I spoke with Justin Oslowski, the Director for the New Hampshire branch of the U.S. Commercial Service, a division of the Department of Commerce.  Much like the OIC, the U.S. Commercial Service, www.export.gov/newhampshire, helps reduce the sometimes complicated and confusing processes that can come with exporting.  Most of Justin’s clients export business-to-business and have some previous experience with exporting.  His office also offers free general market research for businesses looking to export.  A company must be selling a product that contains at least 51% American content to participate in their programs. 

One of the great selling points for the U.S. Commercial Service is that their network is deep and wide with in-country representation in 80 countries around the world.  Their staff can pick up the phone and obtain country-specific information and contacts.  They offer a “Gold Key” service that for $700 connects a business with in-country representation, arranges 4-6 business matchmaking appointments, provides an in-country briefing and cam even assist with the travel arrangements. Justin said they don’t want to waste anyone’s time or money, so if a market doesn’t look feasible during the initial meeting, they don’t go forward. If the market does look like a good fit, the company can expect to have appointments set up in about 8-10 weeks from their start in the program.

 Even with the free and low-cost export assistance available, a successful launch into exporting requires an investment of both time and money.  Thanks to a U.S. SBA grant, New Hampshire was awarded nearly $300,000 in 2011 to assist with exporting.  The State Trade Export Promotion (STEP) grant will be used over a three-year period to enhance OIC’s efforts to help small businesses in New Hampshire prepare for new markets, comply with regulations, access financing, and attend trade missions.  Specialized programs will focus on foreign markets that have the highest growth potential and industries that have the greatest ability to compete successfully.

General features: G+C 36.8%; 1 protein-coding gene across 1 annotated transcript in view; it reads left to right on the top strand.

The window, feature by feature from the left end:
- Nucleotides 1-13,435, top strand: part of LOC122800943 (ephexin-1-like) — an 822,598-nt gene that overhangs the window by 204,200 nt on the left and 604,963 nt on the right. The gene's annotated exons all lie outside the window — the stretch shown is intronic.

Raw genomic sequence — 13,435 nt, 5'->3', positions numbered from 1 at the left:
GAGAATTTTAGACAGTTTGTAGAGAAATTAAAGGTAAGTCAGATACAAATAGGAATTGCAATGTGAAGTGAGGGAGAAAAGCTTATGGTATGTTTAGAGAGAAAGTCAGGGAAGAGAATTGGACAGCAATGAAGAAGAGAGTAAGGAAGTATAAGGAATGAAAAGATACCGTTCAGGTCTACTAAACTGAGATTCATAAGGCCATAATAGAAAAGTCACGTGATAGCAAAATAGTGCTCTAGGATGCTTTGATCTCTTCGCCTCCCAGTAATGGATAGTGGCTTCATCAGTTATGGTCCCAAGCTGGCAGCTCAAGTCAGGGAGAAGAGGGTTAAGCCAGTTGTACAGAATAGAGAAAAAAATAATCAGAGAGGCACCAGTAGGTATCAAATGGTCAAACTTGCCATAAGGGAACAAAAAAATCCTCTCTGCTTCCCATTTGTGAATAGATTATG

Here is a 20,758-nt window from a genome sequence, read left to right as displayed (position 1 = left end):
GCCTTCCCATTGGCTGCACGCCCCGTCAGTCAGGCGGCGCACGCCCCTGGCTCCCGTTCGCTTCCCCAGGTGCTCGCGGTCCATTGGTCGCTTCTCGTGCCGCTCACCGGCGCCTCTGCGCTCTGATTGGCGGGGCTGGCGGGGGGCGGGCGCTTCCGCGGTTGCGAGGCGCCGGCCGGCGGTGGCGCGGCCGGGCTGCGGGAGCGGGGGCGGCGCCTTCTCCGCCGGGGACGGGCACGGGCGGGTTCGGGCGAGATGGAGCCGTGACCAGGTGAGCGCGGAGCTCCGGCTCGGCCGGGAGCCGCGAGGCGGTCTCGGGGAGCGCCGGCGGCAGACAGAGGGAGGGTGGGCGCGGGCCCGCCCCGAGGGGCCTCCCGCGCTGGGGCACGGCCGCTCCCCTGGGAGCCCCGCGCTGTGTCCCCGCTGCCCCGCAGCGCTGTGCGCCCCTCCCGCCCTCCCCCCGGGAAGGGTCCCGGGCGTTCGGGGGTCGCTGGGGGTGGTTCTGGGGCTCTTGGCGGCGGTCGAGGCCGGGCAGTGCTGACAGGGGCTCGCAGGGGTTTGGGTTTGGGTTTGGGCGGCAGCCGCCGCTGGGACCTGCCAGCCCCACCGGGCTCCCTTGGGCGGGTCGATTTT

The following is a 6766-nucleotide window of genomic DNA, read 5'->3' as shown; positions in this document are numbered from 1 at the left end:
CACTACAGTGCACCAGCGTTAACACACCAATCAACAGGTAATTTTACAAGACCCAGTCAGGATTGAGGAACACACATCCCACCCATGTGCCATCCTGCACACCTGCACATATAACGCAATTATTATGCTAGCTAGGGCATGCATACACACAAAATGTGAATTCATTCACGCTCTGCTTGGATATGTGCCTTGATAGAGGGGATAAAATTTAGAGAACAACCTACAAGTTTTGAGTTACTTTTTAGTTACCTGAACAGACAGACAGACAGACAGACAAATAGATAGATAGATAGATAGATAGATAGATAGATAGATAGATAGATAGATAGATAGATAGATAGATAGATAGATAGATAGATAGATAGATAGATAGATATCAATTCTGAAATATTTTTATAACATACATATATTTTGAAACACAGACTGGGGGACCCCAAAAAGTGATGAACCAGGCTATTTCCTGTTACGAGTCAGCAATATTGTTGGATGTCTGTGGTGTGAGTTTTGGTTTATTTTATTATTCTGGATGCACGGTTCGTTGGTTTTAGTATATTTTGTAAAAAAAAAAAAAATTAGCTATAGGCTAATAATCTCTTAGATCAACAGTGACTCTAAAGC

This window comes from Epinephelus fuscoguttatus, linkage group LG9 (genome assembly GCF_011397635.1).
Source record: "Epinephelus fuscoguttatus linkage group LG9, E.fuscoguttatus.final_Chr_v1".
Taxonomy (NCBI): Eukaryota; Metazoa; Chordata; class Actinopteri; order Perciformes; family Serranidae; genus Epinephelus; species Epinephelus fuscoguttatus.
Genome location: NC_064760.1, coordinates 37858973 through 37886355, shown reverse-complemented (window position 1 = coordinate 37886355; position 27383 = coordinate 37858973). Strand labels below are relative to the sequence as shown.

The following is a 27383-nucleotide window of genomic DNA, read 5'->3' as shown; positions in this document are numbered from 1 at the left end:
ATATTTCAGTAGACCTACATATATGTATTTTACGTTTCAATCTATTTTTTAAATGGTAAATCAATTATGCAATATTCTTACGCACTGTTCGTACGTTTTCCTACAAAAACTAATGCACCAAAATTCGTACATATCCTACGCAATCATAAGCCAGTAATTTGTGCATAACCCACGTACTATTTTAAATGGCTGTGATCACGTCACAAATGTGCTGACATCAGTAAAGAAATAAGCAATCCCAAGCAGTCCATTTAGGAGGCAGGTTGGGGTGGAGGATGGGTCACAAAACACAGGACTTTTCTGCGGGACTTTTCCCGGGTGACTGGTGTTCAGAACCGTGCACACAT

While we see a need to grow our presence internationally New Hampshire isn’t unknown outside of our borders. Our state exports in 2010 were 44% higher than those in 2009.  We were the highest ranking state in New England and we were ranked in the top five for the country. While the number decreased in 2011, New Hampshire businesses continue to see the international market as a place to grow and diversify.  Our products in a vast array of industries are sold to more than 160 different countries. 

 While some may think that it is tough to compete globally, American products are well received overseas as we have a reputation for high quality, innovative products. It may surprise some people to learn that our state’s number one country of export is Mexico, while China is ranked fifth. How about them apples? 

Christine J. Davis works for the New Hampshire Division of Economic Development as a resource specialist serving businesses in Rockingham and Strafford counties. She connects businesses with the available resources so that they may remain viable and growing entities in the community. She can be reached at Christine.Davis@dred.state.nh.us.

Ms. Davis lives in Exeter with her two daughters.  When not performing her work or parenting duties she can be found volunteering with her girls for the Chamber Children’s Fund, “hitting the gym,” or spending time with friends and family.